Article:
Song of Songs, by J. Cheryl Exum. Old Testament Library. Louisville: Westminster John Knox Press, 2005. xxiv + 263 pp. $39.95. ISBN 0-664-22190-4.
No other book of the Old Testament has been the subject of more varied interpretations than Song of Songs. The traditional way of interpreting the book was allegorical, that is, that the book tells either of the love of God for Israel, or the love of Christ for the church, or the love of Christ for the believer.
In her commentary on this often-misunderstood book, J. Cheryl Exum rejects the allegorical view and interprets the book as a long lyrical poem dealing with erotic love and sexual desire. Her commentary aims to show that the book is a poem about true love between a man and a woman. In the dialogue between the two main protagonists of the poem, the poet shows what it means to be in love. The poet also shows that the body is both the object of desire and the source of delight, and that the two lovers seek to express their mutual love in the enjoyment of each other and in the consummation of their love.
Exum begins her book with a long introduction (86 pages) in which she discusses, among other topics, the poetics of the book and gender issues. In the poem, the lovers are not specific people. The man is a king and a shepherd but he is not Solomon. The woman is a member of the court and a woman who takes care of the vineyard. She is black (1:5) but she is also white like the moon and as radiant as the sun (6:10). Thus, according to Exum, although the man has been identified with Solomon (3:11) and the woman with the Shulammite (6:13), the lovers are universal. The man and the woman represent all lovers and this characterization allows readers to identify themselves with the characters of the book.
In another section of the introduction, Exum discusses reader strategies for understanding the sexual language of the book. One characteristic of Song of Songs is the strong, pervasive sexual language in the dialogue between the two lovers. The dialogue is filled with innuendos, double entendre, metaphors, and poetic language. This metaphorical language invites the reader to imagine whether sexual intimacy between the lovers has taken place. Exum’s interpretation of 5:2-6 is a good example of the explication of double entendre in the book. Readers must decide whether the book is voyeuristic or erotic (p. 24).
The introduction also deals with issues of composition, authorship, and date of writing. Exum rejects the view that the book is an anthology of songs or a collection of poems. Rather, she accepts Songs as a unity and that a single author composed the book. She recognizes the probability that the book received some minor editing in the process of transmission. According to Exum, a poetic vision of love inspired the author and that vision guided the poem’s composition. Thus, the only way to gain a proper understanding of the Song is by reading the book as a unified work.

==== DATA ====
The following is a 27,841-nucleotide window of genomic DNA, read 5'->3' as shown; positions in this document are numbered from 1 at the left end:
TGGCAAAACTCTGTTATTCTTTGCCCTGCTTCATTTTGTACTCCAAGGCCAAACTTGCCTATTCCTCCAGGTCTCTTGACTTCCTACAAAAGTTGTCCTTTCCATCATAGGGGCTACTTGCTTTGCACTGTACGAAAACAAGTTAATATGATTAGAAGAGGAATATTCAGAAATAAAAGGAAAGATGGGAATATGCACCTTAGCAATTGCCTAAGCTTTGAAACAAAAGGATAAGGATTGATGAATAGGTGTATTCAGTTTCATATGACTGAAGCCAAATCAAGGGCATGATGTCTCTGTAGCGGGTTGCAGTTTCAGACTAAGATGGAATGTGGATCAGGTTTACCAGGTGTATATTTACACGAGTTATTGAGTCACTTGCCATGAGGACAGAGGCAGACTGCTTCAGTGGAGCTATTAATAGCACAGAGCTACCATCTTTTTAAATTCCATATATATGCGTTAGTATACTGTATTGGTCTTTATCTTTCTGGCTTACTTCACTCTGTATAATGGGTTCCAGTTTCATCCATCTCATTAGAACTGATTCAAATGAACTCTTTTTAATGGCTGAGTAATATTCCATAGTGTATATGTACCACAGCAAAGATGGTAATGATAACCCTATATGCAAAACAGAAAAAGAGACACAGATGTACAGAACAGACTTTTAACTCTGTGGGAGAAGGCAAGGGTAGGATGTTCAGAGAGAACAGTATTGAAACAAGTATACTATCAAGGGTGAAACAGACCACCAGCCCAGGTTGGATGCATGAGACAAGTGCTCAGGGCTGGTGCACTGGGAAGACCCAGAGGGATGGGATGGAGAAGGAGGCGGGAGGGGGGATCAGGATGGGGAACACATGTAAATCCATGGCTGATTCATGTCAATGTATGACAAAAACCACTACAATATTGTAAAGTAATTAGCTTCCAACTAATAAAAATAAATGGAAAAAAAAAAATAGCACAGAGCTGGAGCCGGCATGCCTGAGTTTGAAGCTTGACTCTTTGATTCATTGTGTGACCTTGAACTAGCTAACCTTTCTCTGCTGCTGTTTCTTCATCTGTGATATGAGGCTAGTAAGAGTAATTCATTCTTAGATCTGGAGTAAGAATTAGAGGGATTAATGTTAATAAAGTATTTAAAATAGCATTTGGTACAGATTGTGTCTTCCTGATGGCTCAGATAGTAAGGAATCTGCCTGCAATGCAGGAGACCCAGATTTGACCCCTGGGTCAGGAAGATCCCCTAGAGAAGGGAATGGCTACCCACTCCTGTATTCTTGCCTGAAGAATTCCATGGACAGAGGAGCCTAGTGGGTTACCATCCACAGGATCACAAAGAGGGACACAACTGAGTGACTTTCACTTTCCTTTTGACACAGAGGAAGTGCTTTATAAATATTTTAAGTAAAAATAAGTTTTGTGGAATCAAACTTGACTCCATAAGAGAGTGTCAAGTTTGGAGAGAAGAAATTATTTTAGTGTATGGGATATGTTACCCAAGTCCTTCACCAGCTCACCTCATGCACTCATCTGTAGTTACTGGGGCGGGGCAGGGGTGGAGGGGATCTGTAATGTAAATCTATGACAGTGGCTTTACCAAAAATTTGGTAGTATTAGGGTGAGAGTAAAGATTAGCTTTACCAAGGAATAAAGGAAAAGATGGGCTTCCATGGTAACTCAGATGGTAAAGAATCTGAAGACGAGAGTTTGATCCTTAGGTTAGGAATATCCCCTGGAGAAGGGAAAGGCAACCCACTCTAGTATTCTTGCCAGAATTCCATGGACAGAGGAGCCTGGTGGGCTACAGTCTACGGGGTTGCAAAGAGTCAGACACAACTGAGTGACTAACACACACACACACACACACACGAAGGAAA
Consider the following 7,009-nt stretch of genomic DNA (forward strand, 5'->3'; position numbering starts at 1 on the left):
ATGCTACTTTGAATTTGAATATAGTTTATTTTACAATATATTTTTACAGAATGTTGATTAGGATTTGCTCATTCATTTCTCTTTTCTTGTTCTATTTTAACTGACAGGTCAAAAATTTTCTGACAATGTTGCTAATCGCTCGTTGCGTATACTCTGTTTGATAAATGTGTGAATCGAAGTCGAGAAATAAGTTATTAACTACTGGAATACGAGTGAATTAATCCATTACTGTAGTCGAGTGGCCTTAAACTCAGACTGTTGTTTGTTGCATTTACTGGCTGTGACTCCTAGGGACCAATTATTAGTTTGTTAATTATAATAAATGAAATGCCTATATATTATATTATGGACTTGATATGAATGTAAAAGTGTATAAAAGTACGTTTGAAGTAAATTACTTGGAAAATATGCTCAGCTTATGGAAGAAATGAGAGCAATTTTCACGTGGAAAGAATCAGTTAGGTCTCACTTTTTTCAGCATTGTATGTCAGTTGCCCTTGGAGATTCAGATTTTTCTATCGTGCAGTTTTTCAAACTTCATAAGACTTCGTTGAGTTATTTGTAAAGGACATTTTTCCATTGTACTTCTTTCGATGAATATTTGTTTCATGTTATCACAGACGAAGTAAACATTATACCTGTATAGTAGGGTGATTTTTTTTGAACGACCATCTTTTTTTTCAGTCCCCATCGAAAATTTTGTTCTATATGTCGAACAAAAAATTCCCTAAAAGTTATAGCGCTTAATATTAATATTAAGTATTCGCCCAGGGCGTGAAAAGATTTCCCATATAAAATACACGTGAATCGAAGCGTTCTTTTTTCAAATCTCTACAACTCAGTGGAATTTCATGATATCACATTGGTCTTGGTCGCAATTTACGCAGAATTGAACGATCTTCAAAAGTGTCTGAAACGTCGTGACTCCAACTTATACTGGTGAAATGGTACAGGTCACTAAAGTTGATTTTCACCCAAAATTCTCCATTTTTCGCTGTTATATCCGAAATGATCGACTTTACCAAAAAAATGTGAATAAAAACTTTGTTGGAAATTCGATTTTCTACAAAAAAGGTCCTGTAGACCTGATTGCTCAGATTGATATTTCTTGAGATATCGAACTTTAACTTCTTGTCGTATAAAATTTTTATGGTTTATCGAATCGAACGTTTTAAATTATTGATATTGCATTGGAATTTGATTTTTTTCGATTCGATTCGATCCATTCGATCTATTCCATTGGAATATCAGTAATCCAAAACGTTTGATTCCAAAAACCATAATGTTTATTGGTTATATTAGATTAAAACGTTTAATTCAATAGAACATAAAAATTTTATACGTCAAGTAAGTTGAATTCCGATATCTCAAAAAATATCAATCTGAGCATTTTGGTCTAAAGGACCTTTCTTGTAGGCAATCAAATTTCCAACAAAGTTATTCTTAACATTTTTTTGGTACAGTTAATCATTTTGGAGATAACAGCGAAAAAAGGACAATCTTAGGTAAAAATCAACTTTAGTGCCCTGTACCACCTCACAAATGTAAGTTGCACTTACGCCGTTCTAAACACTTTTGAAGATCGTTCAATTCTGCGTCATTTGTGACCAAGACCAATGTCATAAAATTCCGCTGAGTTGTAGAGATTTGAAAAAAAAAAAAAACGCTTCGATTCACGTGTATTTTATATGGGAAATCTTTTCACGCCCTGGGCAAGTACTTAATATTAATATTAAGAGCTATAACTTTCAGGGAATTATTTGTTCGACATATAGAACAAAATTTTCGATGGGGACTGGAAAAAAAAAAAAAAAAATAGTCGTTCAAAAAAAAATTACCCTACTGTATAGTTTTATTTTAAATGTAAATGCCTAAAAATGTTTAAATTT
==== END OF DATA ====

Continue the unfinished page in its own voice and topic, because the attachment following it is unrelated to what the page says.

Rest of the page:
In the section “The Song of Songs and Its World,” she shows how the author draws on the cultural heritage of love poetry of the Ancient Near East, primarily from Mesopotamia and Egypt (pp. 47-63). She rejects a cultic setting for the book by emphasizing that Songs is a literary work and not a cultic text. She also rejects the view that the book is associated with some kind of ritual celebrating the marriage between Yahweh and Asherah since such a dynamic would have prohibited acceptance into the canon (p. 64).
Exum says that that the gender of the author cannot be deduced from the book. She believes that given the level of literacy in ancient Israel, it is probable that a man wrote the poem; however, she does not rule out the possibility of an educated woman as author. She believes that it is also possible that a male author used a cultural product developed by a woman to compose his work. Exum acknowledges that it is, unfortunately, impossible to ascertain the date or place of composition (p. 67). The reference to Jerusalem in the book does not necessarily mean that the book was written in that city.
This commentary offers a fresh and inspiring approach to Song of Songs. Exum provides her own translation of the text, along with copious notes and identification of the speakers in the dialogue. The language of the book makes translation difficult as the book contains many words that appear only once in the Bible, many words that are unique to the Song, and many rare words whose meaning is obscure. Exum divides her commentary into ten sections with a verse by verse interpretation of the text. The book contains a bibliography listing commentaries on the Songs, monographs, and articles, but no indexes. I recommend this book to pastors and seminary students.
Note: This book review was published in the Review and Expositor 105 (Spring 2008), 333-35.
Emeritus Professor of Old Testament
Northern Baptist Seminary
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